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Blair's press boss Campbell quits

Alastair Campbell
Campbell was outspoken in his condemnation of the BBC.

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Will Alastair Campbell's departure help or hinder Tony Blair?
Tony Blair
Alastair Campbell
David Kelly

LONDON, England (CNN) -- Tony Blair's director of communications, Alastair Campbell, has resigned -- a week after giving evidence to an inquiry into the death of a government scientist.

Campbell, 46, who played a key role in Blair's government, said Friday he would leave "in a few weeks."

"It has been an enormous privilege to work so closely in opposition and in government for someone I believe history will judge as a great transforming prime minister," Campbell said in a statement posted on the Web site of Number 10 Downing Street, Blair's office. (Campbell statement)

"We agreed on April 7 of this year, however, that I would definitely leave this summer and I have now given the prime minister formal notice of my decision to leave."

Blair said in a statement: "I knew for a long time he wanted to move on and I wish him every success. He was, is and will remain a good friend." (Blair statement)

Campbell moved into the political arena after a career in journalism. (Campbell profile)

He is expected to leave the job in the next few weeks. He will be replaced by David Hill, 55, a former Labour Party director of communications. (Hill profile)

For the past three months, Campbell has been involved in a bitter row with the BBC over its story that the government exaggerated a dossier on Iraq's weapons of mass destruction.

Scientist David Kelly, exposed as the main source of the BBC report, was found dead on July 18. It is thought he slashed his wrist.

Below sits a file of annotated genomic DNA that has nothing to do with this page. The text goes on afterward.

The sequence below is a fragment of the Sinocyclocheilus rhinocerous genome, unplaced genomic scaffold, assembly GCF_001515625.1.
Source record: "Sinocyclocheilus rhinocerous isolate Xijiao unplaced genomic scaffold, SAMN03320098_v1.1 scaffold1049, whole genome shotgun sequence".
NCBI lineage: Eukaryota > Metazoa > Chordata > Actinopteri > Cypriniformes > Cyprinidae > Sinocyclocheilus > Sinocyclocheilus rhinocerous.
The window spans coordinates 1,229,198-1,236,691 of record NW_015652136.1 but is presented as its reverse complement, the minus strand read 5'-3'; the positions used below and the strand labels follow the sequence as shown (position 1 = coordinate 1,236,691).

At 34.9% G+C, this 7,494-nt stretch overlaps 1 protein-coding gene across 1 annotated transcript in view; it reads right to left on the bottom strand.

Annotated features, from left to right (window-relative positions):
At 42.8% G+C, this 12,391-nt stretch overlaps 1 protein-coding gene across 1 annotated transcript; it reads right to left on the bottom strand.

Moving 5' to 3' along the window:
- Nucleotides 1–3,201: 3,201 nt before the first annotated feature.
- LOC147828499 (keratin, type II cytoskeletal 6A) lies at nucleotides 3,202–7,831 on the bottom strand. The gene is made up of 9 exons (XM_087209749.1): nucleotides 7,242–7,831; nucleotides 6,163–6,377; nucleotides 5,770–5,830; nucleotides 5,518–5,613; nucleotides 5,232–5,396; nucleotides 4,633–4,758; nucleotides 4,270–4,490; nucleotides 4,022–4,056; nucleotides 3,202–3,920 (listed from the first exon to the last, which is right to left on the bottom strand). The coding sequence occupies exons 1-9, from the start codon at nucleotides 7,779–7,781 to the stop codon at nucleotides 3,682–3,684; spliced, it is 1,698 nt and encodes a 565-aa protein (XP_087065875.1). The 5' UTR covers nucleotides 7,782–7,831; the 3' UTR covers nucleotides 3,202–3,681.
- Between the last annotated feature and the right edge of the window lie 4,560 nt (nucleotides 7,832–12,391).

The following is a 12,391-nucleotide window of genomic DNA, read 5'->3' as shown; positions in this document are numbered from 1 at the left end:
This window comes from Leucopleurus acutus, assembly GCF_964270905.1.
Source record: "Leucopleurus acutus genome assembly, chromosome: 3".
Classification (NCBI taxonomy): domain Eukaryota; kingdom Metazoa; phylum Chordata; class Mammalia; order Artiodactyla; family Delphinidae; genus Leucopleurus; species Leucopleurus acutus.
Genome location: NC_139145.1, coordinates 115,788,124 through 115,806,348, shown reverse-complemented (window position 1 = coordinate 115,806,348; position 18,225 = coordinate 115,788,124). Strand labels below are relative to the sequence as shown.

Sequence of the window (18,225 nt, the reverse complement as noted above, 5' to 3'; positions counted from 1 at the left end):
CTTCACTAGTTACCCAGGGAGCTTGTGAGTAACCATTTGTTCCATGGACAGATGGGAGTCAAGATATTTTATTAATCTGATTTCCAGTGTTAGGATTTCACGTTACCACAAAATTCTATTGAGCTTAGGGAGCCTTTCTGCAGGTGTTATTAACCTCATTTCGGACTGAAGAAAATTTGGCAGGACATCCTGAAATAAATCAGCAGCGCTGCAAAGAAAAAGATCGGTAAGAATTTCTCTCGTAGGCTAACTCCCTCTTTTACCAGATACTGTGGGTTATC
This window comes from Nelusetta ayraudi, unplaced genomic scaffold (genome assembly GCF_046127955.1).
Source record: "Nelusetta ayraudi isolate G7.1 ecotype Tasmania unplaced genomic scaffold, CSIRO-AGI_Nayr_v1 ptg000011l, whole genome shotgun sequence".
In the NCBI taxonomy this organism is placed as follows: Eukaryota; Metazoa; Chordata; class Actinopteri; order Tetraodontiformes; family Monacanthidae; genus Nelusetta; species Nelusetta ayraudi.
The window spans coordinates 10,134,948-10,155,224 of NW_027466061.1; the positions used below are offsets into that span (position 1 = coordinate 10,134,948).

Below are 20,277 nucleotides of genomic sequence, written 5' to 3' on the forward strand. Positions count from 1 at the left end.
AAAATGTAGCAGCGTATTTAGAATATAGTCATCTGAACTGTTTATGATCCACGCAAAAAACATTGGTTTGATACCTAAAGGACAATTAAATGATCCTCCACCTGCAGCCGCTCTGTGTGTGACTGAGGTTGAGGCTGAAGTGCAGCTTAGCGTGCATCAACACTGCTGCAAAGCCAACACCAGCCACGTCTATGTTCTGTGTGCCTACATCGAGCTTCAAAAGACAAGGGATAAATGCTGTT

On August 19, Campbell told the inquiry, chaired by Lord Hutton, that he denied he had "sexed up" the dossier.

"I had no input, output, influence upon it whatever at any stage in the process," he said. (Full story)

Campbell has often been called the second most powerful man in Britain. He was Blair's official spokesman in 1994 when the prime minister was still the leader of the opposition Labour Party.

In his resignation statement, Campbell said his family had paid a price for his role and said his partner, Fiona Millar, who works for Blair's wife Cherie, would be leaving Number 10 at the same time.

Campbell said he did not want to take on "another big job" but hoped to write, broadcast and make speeches.

Campbell said he "did not think it appropriate to announce (his resignation) on a day when Lord Hutton was sitting." The Hutton inquiry normally does not convene on Fridays.

"I shall of course continue to be available to assist his inquiry in any way he wishes," Campbell said. "I will also be available in the next few weeks to assist the handover to my successor, who will be announced shortly."

Blair and Campbell are regarded as close associates -- so much so that Campbell's comments have often been interpreted as carrying the full weight of the prime minister.

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